Laali Lyberth Is born and raised in Nuuk, Greenland. She moved to Canada in her early twenties and her background is the social field and worked at a Women Shelter to assist First Nation, Inuit and Méti women and their children flee their abusive partners. Since 2011 she lives and works in Germany with her husband where she runs a publishing Company, Eifelbildverlag.
Along with her husband, photographer Sven Nieder, and photographer Nomi Baumgartl, film instructor, Yatri Niehaus and their spiritual guide, shaman Angaangaq Angakkorsuaq, they have created a consciousness project, Stella Polaris*Ulloriarsuaq, that addresses climate change from a spiritual point of departure. The project includes a film-production that premiered at the 2017 LA film festival and just received the UNESCO World Heritage Dolomites award in Italy. An photographic exhibition of the project is on display in Berlin at the Willy Brandt house in Berlin until the 1st of July 2018.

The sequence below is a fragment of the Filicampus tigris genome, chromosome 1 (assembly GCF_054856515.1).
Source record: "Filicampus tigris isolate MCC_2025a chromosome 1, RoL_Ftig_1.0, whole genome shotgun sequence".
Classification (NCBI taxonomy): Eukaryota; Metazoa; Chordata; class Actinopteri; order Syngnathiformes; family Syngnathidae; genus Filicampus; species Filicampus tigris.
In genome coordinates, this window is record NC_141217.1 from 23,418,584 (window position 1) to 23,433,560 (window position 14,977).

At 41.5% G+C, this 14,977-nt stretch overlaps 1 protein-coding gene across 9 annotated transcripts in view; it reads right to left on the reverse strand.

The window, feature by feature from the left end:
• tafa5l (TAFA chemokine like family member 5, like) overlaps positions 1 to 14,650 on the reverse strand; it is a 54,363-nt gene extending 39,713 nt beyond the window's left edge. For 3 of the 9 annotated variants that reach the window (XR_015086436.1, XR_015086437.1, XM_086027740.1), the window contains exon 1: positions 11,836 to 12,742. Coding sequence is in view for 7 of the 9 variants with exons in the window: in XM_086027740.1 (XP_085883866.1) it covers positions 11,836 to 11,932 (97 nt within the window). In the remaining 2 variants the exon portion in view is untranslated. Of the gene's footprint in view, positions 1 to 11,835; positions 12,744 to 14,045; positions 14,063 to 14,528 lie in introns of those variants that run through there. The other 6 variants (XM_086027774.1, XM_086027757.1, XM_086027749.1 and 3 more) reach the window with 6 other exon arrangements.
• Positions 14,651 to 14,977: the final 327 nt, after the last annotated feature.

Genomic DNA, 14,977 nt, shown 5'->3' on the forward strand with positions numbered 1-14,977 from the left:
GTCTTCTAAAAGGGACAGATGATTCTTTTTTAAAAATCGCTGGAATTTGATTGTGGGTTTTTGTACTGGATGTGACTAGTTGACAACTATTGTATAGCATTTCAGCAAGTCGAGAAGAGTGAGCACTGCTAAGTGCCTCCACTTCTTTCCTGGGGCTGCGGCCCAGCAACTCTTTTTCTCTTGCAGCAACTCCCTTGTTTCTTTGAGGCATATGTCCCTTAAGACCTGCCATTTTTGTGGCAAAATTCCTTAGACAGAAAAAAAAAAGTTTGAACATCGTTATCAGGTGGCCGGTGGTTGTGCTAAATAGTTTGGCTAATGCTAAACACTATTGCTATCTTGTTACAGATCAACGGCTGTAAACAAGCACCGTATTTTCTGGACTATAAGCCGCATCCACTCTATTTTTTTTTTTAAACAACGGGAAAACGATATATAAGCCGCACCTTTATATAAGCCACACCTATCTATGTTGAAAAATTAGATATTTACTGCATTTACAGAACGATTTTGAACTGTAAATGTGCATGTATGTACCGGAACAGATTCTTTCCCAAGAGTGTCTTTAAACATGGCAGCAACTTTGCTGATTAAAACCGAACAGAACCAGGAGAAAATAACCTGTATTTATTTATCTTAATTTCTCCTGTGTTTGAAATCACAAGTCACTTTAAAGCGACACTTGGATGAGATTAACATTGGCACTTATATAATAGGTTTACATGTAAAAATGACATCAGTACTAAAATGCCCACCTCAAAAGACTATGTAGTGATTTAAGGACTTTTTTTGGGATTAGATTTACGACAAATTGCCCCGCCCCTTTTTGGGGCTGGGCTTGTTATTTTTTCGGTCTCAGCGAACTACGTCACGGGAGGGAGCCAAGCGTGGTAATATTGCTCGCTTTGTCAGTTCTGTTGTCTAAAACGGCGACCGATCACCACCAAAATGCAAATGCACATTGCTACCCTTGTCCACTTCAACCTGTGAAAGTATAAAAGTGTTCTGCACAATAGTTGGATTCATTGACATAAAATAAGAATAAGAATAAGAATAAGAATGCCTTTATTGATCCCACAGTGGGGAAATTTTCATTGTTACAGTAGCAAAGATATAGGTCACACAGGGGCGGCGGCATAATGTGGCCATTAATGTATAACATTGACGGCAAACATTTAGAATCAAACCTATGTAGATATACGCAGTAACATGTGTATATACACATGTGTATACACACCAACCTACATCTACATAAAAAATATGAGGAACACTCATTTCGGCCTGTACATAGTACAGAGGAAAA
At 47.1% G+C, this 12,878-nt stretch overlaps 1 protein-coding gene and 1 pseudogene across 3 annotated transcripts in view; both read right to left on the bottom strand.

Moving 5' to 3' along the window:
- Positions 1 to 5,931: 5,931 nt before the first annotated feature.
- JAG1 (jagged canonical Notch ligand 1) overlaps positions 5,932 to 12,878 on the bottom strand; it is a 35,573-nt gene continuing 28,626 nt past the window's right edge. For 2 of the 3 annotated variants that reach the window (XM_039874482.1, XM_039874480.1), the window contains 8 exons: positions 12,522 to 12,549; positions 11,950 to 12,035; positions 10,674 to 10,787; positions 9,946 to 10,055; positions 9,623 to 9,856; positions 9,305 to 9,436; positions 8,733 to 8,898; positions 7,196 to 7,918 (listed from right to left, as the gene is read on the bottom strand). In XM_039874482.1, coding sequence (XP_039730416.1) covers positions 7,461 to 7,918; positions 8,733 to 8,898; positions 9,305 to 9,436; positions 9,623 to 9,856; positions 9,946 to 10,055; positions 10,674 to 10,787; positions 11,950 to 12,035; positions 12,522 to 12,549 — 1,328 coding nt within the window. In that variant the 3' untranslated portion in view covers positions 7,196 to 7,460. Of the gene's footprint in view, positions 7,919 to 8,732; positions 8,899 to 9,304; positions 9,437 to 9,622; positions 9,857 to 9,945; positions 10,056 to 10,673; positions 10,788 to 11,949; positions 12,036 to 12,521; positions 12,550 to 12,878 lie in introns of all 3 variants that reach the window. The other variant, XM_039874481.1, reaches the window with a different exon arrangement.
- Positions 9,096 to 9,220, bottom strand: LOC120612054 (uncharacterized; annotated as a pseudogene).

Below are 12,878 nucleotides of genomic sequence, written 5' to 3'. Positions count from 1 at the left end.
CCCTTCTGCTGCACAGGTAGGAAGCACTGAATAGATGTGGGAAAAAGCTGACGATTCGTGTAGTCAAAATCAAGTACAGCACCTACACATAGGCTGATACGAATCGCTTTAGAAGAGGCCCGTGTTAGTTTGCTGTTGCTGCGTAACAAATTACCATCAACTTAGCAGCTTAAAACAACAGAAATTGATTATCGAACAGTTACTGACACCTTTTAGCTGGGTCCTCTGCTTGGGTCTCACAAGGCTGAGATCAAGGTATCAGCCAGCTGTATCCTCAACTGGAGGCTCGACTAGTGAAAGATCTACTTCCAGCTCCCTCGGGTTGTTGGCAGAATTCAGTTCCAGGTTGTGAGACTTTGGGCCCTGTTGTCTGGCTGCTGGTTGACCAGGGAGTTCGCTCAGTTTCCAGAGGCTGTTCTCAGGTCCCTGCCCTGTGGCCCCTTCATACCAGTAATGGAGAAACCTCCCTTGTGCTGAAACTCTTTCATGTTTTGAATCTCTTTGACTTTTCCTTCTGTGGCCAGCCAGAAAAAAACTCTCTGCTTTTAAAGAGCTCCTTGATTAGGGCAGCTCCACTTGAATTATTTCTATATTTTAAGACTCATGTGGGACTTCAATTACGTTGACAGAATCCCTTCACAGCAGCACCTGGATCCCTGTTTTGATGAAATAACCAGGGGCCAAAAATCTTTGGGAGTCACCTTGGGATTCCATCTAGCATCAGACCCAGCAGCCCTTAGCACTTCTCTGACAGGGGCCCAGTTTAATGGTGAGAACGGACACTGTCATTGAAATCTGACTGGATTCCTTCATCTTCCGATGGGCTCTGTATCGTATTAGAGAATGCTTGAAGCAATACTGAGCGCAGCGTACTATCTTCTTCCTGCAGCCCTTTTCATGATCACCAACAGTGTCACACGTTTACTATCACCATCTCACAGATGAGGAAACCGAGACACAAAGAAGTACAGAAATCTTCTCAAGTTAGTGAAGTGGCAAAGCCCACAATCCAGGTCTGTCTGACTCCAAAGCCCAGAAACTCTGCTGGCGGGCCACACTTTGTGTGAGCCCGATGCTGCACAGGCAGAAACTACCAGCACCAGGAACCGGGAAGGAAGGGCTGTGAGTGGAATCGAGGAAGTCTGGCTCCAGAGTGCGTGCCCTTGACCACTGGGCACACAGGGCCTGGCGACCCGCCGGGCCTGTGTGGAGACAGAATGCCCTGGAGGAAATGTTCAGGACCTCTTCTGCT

Drum dance, performance
Drum dance is the quintessential musical tradition of the Greenlandic Inuit culture. Once surpressed by Christian missionaries, the tradition is now embraced by many. On the one hand, the drum dance, with its allure of the authentic, shamanistic and natural - has the potential to become an exotifying fetish. In Lyberth’s practice, it however becomes a tool for self-healing, transgression and empowerment. In addition, it presents a spiritual antidote in the face of environmental exhaustion - providing a channeling of hopefulness from previous to future generations.